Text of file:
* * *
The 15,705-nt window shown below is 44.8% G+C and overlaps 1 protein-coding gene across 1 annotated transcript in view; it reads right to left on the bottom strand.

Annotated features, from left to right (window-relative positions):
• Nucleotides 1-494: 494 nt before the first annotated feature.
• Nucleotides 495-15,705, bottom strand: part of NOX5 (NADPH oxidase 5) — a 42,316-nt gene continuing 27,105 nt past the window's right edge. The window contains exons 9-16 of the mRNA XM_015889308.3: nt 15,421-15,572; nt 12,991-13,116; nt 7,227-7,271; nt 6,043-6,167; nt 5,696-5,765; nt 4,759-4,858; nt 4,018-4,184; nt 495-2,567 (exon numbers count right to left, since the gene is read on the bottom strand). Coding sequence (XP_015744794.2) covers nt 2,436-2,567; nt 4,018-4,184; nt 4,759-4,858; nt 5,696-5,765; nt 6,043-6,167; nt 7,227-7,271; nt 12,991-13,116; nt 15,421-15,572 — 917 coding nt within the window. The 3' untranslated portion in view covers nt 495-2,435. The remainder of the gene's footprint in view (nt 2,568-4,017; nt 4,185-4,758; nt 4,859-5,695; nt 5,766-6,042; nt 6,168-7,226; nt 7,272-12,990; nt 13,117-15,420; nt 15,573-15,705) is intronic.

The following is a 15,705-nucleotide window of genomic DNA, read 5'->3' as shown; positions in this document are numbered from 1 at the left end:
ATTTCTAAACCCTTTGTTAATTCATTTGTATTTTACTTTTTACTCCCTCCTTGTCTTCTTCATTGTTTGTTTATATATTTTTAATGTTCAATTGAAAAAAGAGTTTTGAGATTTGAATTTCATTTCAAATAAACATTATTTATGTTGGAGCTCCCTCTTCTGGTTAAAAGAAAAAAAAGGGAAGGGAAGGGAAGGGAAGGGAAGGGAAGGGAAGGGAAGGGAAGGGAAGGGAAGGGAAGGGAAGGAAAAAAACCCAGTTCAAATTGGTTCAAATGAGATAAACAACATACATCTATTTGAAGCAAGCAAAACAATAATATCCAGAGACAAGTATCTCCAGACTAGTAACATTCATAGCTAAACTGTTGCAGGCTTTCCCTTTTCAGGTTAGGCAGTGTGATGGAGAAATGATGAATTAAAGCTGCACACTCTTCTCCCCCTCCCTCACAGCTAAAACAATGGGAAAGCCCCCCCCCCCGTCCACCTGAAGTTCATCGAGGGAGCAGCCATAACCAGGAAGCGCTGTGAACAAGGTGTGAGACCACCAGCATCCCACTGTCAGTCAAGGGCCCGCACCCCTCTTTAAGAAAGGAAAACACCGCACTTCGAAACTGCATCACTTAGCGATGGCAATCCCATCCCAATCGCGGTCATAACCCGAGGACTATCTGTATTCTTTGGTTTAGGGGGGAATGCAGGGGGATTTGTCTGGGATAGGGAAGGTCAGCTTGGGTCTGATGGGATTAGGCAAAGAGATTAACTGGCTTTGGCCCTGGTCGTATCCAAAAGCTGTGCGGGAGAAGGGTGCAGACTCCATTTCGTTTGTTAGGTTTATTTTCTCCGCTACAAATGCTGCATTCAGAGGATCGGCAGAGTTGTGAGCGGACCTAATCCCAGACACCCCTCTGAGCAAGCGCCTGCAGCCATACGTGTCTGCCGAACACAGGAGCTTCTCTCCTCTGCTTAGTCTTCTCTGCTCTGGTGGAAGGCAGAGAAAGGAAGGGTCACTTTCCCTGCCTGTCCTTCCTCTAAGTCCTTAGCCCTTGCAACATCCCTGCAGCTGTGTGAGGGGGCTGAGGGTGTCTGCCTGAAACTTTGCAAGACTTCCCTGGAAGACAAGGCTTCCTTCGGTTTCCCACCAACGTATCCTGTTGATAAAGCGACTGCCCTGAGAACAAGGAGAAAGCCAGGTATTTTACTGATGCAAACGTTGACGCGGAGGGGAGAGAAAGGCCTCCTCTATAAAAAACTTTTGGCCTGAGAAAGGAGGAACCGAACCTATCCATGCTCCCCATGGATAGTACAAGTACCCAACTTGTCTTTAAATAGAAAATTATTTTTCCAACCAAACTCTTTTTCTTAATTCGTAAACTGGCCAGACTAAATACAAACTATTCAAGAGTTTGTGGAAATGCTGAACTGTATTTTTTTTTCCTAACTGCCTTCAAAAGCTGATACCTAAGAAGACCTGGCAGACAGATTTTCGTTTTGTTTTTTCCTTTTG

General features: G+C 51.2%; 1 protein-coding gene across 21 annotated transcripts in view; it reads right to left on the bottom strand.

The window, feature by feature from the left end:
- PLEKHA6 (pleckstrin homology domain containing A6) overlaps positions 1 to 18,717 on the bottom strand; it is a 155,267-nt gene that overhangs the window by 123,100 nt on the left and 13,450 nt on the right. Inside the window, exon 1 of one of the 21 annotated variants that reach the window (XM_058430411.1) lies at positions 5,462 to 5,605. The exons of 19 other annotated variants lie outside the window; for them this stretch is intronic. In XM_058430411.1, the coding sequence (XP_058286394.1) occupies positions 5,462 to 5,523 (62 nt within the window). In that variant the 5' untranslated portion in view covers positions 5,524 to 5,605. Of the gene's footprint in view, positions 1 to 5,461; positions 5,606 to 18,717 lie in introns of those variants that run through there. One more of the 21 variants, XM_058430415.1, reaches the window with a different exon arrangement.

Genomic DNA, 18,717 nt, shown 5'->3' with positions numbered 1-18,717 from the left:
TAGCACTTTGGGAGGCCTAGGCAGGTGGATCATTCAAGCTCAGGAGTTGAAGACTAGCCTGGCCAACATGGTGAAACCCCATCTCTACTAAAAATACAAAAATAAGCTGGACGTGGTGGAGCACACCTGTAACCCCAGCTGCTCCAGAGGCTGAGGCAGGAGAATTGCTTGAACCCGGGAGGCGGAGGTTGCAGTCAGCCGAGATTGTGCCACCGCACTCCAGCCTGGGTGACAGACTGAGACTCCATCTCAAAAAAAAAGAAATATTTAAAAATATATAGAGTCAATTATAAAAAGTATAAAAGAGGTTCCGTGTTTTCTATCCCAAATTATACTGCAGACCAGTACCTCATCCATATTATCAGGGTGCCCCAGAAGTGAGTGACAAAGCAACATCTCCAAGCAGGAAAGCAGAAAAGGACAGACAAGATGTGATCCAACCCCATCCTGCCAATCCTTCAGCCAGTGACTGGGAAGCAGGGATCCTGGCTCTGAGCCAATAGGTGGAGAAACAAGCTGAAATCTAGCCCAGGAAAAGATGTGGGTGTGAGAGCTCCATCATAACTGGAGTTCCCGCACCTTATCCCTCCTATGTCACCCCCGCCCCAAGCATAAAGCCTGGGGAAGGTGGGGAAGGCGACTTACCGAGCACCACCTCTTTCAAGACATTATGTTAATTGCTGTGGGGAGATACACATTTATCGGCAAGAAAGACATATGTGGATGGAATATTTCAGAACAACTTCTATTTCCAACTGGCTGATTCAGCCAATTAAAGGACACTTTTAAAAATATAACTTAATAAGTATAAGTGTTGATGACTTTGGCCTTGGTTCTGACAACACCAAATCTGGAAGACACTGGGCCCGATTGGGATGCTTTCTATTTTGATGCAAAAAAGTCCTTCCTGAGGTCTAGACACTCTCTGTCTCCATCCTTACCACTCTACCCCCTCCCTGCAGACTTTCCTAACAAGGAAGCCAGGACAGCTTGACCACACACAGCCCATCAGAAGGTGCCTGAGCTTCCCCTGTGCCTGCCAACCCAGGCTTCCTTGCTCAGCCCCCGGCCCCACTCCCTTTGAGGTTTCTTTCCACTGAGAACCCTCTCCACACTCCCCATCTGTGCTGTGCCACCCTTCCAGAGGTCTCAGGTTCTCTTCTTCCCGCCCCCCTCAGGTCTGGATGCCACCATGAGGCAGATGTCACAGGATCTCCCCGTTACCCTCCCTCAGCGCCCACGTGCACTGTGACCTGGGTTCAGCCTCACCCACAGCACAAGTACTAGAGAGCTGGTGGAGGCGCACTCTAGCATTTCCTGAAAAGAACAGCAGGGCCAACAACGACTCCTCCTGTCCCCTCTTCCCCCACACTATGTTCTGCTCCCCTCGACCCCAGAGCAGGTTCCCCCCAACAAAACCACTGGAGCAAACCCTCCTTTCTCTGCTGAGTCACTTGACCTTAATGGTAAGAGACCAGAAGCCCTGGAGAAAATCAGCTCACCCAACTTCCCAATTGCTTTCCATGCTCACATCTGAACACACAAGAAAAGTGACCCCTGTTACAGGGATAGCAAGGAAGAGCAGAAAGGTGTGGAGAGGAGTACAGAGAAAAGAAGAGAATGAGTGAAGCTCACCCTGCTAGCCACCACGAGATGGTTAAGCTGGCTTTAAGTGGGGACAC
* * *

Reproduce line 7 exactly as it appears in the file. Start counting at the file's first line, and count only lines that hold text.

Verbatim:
General features: G+C 51.2%; 1 protein-coding gene across 21 annotated transcripts in view; it reads right to left on the bottom strand.